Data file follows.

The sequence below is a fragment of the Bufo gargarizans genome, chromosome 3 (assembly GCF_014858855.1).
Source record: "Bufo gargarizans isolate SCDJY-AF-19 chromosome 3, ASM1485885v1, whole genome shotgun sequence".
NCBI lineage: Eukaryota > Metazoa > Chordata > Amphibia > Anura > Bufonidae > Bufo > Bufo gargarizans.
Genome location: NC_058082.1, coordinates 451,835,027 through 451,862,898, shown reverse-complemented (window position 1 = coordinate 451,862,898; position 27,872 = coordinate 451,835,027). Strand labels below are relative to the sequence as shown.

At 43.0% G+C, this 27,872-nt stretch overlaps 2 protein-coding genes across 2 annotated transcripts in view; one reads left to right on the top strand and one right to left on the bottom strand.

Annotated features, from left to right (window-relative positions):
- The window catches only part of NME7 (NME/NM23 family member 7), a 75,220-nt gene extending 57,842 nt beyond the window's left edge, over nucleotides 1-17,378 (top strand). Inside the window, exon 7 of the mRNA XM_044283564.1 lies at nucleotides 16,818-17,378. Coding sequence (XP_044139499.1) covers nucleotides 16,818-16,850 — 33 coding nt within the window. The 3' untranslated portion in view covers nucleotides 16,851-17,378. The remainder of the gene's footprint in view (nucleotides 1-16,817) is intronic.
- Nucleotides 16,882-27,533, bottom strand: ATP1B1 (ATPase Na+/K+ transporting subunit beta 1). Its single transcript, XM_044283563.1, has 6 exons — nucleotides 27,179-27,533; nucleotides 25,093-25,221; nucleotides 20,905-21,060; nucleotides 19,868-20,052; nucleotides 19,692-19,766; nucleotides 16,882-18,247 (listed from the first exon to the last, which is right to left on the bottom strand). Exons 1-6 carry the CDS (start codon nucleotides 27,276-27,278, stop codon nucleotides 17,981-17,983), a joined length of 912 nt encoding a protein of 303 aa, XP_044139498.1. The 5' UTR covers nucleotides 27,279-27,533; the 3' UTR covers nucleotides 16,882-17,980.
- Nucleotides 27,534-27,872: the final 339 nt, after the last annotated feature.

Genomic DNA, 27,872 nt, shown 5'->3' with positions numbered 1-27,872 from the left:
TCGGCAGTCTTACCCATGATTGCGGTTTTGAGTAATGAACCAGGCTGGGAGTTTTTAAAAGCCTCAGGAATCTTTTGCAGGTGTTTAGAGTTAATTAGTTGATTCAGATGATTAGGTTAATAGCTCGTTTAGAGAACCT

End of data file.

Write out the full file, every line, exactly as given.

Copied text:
The sequence below is a fragment of the Bufo gargarizans genome, chromosome 3 (assembly GCF_014858855.1).
Source record: "Bufo gargarizans isolate SCDJY-AF-19 chromosome 3, ASM1485885v1, whole genome shotgun sequence".
NCBI lineage: Eukaryota > Metazoa > Chordata > Amphibia > Anura > Bufonidae > Bufo > Bufo gargarizans.
Genome location: NC_058082.1, coordinates 451,835,027 through 451,862,898, shown reverse-complemented (window position 1 = coordinate 451,862,898; position 27,872 = coordinate 451,835,027). Strand labels below are relative to the sequence as shown.

At 43.0% G+C, this 27,872-nt stretch overlaps 2 protein-coding genes across 2 annotated transcripts in view; one reads left to right on the top strand and one right to left on the bottom strand.

Annotated features, from left to right (window-relative positions):
- The window catches only part of NME7 (NME/NM23 family member 7), a 75,220-nt gene extending 57,842 nt beyond the window's left edge, over nucleotides 1-17,378 (top strand). Inside the window, exon 7 of the mRNA XM_044283564.1 lies at nucleotides 16,818-17,378. Coding sequence (XP_044139499.1) covers nucleotides 16,818-16,850 — 33 coding nt within the window. The 3' untranslated portion in view covers nucleotides 16,851-17,378. The remainder of the gene's footprint in view (nucleotides 1-16,817) is intronic.
- Nucleotides 16,882-27,533, bottom strand: ATP1B1 (ATPase Na+/K+ transporting subunit beta 1). Its single transcript, XM_044283563.1, has 6 exons — nucleotides 27,179-27,533; nucleotides 25,093-25,221; nucleotides 20,905-21,060; nucleotides 19,868-20,052; nucleotides 19,692-19,766; nucleotides 16,882-18,247 (listed from the first exon to the last, which is right to left on the bottom strand). Exons 1-6 carry the CDS (start codon nucleotides 27,276-27,278, stop codon nucleotides 17,981-17,983), a joined length of 912 nt encoding a protein of 303 aa, XP_044139498.1. The 5' UTR covers nucleotides 27,279-27,533; the 3' UTR covers nucleotides 16,882-17,980.
- Nucleotides 27,534-27,872: the final 339 nt, after the last annotated feature.

Genomic DNA, 27,872 nt, shown 5'->3' with positions numbered 1-27,872 from the left:
TCGGCAGTCTTACCCATGATTGCGGTTTTGAGTAATGAACCAGGCTGGGAGTTTTTAAAAGCCTCAGGAATCTTTTGCAGGTGTTTAGAGTTAATTAGTTGATTCAGATGATTAGGTTAATAGCTCGTTTAGAGAACCT